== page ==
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Flat matching
 Journal of Symbolic Computation
"... We study matching in flat theories both from theoretical and practical points of view. A flat theory is defined by the axiom f(x, f(y), z). = f(x, y, z) that indicates that nested occurrences of the function symbol f can be flattened out. From the theoretical side, we design a procedure to solve a s ..."
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We study matching in flat theories both from theoretical and practical points of view. A flat theory is defined by the axiom f(x, f(y), z). = f(x, y, z) that indicates that nested occurrences of the function symbol f can be flattened out. From the theoretical side, we design a procedure to solve a system of flat matching equations and prove its soundness, completeness, and minimality. The minimal complete set of matchers for such a system can be infinite. The procedure enumerates this set and stops if it is finite. We identify a class of problems on which the procedure stops. From the practical point of view, we look into restrictions of the procedure that give an incomplete terminating algorithm. From this perspective, we give a set of rules that, in our opinion, describes the precise semantics for the flat matching algorithm implemented in the Mathematica system. 1.
Symbolic Mathematics System Evaluators
 In Proceedings of the 1996 International Symposium on Symbolic and Algebraic Computation
, 1996
"... “Evaluation ” of expressions and programs in a computer algebra system is central to every system, but inevitably fails to provide complete satisfaction. Here we explain the conflicting requirements, describe some solutions from current systems, and propose alternatives that might be preferable some ..."
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“Evaluation ” of expressions and programs in a computer algebra system is central to every system, but inevitably fails to provide complete satisfaction. Here we explain the conflicting requirements, describe some solutions from current systems, and propose alternatives that might be preferable sometimes. We give examples primarily from Axiom, Macsyma, Maple, Mathematica, with passing mention of a few other systems. 1
Matching and Unification for the ObjectOriented Symbolic Computation System AlgBench
 In Proc. of the 3rd Intern. Symposium on Design and Implementation of Symbolic Computation Systems (DISCO'93), SpringerVerlag, LNCS 722
, 1993
"... . Term matching has become one of the most important primitive operations for symbolic computation. This paper describes the extension of the objectoriented symbolic computation system AlgBench with pattern matching and unification facilities. The various pattern objects are organized in subclasses ..."
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. Term matching has become one of the most important primitive operations for symbolic computation. This paper describes the extension of the objectoriented symbolic computation system AlgBench with pattern matching and unification facilities. The various pattern objects are organized in subclasses of the class of the composite expressions. This leads to a clear design and to a distributed implementation of the pattern matcher in the subclasses. New pattern object classes can consequently be added easily to the system. Huet's and our simple mark and retract algorithm for standard unification as well as Stickel's algorithm for associative commutative unification have been implemented in an objectoriented style. Unifiers are selected at runtime. We extend Mathematica's typeconstrained pattern matching by taking into account inheritance information from a userdefined hierarchy of object types. The argument unification is basically instance variable unification. The improvement of the ...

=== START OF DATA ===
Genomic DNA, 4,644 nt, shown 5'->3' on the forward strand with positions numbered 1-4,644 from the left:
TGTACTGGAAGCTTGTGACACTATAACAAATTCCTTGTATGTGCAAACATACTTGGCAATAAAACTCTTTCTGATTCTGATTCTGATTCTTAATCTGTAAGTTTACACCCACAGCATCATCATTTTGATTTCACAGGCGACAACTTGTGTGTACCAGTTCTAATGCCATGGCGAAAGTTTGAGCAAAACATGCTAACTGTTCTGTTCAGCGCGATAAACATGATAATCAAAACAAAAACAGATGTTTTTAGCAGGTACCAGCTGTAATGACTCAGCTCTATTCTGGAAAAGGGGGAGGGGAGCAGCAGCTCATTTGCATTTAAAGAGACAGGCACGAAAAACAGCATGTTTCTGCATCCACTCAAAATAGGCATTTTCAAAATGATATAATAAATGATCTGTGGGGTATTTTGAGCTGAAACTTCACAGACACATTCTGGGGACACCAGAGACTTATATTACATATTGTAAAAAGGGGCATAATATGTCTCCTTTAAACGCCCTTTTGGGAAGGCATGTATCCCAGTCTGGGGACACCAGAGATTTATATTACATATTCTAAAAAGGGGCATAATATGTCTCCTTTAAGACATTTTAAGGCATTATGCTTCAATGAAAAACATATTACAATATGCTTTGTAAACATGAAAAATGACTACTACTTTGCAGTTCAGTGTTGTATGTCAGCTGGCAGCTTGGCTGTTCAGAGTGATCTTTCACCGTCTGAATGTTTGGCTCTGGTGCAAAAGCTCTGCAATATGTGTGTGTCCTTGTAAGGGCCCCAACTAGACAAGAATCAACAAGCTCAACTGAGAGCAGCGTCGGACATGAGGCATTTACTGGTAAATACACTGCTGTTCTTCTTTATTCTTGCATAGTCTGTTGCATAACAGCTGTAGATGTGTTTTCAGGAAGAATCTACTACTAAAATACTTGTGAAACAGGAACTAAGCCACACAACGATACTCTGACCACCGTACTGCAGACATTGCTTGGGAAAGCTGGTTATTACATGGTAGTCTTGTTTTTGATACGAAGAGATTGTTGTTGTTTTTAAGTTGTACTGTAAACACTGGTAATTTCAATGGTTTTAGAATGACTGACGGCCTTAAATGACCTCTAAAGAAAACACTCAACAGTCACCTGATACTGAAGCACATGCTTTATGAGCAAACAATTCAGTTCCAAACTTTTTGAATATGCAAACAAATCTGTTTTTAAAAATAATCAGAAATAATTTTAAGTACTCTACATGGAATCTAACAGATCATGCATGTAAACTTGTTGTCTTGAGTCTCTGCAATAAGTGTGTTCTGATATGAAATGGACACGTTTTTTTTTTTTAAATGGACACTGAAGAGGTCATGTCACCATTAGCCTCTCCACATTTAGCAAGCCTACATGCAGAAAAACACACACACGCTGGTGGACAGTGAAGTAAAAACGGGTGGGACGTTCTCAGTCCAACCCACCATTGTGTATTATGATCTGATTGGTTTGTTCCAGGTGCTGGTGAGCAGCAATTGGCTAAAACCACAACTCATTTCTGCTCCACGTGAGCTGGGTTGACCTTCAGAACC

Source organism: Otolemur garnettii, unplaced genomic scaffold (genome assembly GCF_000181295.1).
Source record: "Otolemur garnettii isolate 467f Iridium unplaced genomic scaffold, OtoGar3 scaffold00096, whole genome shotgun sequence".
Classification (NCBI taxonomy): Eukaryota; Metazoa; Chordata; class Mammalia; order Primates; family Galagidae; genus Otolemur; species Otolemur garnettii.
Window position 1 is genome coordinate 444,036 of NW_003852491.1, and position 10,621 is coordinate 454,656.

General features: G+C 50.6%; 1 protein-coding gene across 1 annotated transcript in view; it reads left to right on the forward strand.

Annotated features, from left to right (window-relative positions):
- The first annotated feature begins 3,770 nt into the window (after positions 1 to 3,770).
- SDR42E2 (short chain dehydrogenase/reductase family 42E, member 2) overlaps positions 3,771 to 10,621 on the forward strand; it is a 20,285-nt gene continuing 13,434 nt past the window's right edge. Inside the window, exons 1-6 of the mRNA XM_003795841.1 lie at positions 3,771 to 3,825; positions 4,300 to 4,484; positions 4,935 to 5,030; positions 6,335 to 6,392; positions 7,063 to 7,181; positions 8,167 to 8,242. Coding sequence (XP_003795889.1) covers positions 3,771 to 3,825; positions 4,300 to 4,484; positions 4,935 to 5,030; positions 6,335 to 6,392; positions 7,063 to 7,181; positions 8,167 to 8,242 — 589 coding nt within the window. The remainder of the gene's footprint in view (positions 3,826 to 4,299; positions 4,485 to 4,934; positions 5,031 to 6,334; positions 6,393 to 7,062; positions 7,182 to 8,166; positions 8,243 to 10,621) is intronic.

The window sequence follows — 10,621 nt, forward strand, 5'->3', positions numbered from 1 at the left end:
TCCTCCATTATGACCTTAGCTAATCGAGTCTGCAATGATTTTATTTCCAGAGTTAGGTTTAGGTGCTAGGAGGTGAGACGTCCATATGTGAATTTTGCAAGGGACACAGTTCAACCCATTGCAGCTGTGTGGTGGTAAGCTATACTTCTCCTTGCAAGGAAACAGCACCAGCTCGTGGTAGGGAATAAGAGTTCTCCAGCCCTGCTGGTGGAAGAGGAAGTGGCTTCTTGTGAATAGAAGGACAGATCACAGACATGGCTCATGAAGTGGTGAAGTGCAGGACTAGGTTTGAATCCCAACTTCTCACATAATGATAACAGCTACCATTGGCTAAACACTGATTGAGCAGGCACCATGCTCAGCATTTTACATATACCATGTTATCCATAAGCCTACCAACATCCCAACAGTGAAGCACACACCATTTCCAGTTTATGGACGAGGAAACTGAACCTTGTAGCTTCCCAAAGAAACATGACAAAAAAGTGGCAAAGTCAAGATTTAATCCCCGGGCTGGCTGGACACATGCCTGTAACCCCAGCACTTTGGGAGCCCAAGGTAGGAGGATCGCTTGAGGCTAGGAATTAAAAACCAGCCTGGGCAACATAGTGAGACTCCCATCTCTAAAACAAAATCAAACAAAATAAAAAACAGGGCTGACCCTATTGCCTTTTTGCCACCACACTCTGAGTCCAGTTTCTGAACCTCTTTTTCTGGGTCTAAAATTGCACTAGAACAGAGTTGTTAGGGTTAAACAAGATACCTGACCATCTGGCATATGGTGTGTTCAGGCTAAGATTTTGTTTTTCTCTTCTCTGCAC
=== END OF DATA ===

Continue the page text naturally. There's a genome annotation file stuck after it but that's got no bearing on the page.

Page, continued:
By Ian Gregory,
"... Deviance critical values for finite sample size when testing the reduction of (G)ARCH(1,1) to a ..."
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Deviance critical values for finite sample size when testing the reduction of (G)ARCH(1,1) to a
Excerpts from a proposal to the National Science Foundation on Programming Environments and Tools for Advanced Scientific Computation
"... "by hand" mathematical models whose consequences can be simulated by running computer programs. These programs are typically written in Fortran, but are increasingly being written in C, C++, or other languages that have better tools for abstraction and data structures. In part, the computa ..."
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"by hand" mathematical models whose consequences can be simulated by running computer programs. These programs are typically written in Fortran, but are increasingly being written in C, C++, or other languages that have better tools for abstraction and data structures. In part, the computational approach we advocate involves the use of computers in that earlier "by hand" stage of model formulation, using symbolic mathematics. The blossoming of this area via commercial programs typified by Mathematica and Maple, as well as some less widely used but still viable competitors (Axiom, Macsyma, MuPAD) might suggests that this approach is (a) successful and (b) needs no more academic research. Actually, the relatively higher level of activity (and funding) in Europe has demonstrated that important results remain to be found in advancement of algorithms and building systems. Work at RISCLinz (Austria), ETH (Zurich), CAN (Netherlands), INRIA (France) and the multinational POSSO project are ju